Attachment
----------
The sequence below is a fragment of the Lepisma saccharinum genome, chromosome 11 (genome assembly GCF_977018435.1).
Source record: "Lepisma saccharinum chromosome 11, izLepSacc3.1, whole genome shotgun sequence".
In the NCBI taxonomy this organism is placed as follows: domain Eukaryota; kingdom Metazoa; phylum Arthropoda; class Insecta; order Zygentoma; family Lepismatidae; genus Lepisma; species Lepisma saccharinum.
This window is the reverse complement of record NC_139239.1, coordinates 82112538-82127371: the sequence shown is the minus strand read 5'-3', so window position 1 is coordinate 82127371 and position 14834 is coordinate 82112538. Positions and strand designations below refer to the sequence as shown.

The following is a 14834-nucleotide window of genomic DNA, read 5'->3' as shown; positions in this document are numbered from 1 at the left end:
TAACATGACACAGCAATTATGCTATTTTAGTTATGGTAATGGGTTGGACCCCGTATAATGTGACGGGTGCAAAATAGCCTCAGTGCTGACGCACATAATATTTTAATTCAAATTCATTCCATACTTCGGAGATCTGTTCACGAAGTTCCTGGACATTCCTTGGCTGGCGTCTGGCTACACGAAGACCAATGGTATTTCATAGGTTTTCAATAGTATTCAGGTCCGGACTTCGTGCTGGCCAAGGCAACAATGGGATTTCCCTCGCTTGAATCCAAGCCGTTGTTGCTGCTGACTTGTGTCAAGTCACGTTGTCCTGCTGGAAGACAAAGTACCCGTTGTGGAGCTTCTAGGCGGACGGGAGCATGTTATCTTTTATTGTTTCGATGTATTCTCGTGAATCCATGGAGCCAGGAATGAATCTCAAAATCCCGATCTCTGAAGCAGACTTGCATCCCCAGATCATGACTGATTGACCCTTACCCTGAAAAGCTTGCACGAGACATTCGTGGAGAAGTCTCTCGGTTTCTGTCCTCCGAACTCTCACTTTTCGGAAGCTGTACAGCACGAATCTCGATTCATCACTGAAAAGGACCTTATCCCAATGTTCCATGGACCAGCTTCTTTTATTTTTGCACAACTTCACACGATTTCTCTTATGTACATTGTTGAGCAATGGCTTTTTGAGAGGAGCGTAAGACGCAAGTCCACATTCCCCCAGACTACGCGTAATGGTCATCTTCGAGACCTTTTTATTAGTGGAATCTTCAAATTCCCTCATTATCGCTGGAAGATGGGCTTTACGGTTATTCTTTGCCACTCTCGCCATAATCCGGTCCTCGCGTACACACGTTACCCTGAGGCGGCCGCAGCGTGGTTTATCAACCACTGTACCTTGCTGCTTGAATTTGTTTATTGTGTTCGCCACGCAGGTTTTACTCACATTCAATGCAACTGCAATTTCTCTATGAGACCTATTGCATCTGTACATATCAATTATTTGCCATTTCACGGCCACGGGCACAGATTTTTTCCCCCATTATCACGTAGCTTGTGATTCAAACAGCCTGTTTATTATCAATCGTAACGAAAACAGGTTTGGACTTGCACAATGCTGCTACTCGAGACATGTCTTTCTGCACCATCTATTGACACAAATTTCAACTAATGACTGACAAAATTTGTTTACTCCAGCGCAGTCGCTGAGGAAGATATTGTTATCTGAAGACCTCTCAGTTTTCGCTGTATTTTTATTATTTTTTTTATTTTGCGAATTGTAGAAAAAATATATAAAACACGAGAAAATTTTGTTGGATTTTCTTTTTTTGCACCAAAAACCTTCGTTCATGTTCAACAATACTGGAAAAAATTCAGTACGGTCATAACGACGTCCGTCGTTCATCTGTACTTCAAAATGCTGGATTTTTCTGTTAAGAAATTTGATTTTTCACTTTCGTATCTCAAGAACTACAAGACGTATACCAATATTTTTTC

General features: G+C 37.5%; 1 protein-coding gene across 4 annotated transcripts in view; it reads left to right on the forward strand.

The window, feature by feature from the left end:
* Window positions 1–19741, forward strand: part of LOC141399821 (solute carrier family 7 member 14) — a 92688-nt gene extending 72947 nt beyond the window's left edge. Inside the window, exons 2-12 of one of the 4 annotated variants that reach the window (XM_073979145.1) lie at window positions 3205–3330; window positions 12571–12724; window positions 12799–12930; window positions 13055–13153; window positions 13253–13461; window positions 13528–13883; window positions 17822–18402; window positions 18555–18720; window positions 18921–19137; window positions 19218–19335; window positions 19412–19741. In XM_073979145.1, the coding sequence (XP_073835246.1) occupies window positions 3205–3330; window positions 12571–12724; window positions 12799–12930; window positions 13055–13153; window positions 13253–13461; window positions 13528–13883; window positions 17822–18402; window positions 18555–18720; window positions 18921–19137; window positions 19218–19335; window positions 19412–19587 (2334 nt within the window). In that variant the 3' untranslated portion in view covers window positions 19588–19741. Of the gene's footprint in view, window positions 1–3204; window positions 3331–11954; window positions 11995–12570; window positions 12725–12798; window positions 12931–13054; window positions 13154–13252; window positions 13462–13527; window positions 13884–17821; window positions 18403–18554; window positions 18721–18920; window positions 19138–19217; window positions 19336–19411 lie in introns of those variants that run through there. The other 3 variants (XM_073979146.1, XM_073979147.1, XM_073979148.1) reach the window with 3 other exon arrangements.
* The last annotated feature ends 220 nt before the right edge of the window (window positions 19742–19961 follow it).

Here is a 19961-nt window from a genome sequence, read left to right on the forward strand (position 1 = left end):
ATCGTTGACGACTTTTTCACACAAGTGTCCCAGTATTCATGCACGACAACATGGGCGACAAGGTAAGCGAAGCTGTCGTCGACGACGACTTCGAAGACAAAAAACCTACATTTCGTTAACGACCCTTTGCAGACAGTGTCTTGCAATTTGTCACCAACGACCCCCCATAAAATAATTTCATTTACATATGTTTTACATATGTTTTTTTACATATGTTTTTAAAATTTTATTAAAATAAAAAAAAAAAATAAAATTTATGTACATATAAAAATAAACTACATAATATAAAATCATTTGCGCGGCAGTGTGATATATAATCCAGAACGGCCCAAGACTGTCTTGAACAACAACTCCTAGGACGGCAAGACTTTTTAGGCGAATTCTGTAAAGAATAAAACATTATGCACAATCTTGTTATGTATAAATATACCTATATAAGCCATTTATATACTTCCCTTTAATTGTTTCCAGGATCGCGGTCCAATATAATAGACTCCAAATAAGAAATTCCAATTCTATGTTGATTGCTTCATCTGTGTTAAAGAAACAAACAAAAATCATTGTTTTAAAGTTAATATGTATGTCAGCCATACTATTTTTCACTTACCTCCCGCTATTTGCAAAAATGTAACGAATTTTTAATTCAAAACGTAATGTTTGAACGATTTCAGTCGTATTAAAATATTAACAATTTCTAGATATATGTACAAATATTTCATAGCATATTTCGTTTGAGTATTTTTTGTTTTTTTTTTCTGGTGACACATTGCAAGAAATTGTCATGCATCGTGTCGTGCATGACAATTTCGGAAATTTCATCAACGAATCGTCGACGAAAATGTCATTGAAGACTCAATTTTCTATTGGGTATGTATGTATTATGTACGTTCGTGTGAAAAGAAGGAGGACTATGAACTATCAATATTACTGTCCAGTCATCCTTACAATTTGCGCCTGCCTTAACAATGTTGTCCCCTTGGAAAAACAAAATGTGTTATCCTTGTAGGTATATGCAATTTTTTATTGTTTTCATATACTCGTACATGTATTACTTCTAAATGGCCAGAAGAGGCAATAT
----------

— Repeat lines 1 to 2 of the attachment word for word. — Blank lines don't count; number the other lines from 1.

The sequence below is a fragment of the Lepisma saccharinum genome, chromosome 11 (genome assembly GCF_977018435.1).
Source record: "Lepisma saccharinum chromosome 11, izLepSacc3.1, whole genome shotgun sequence".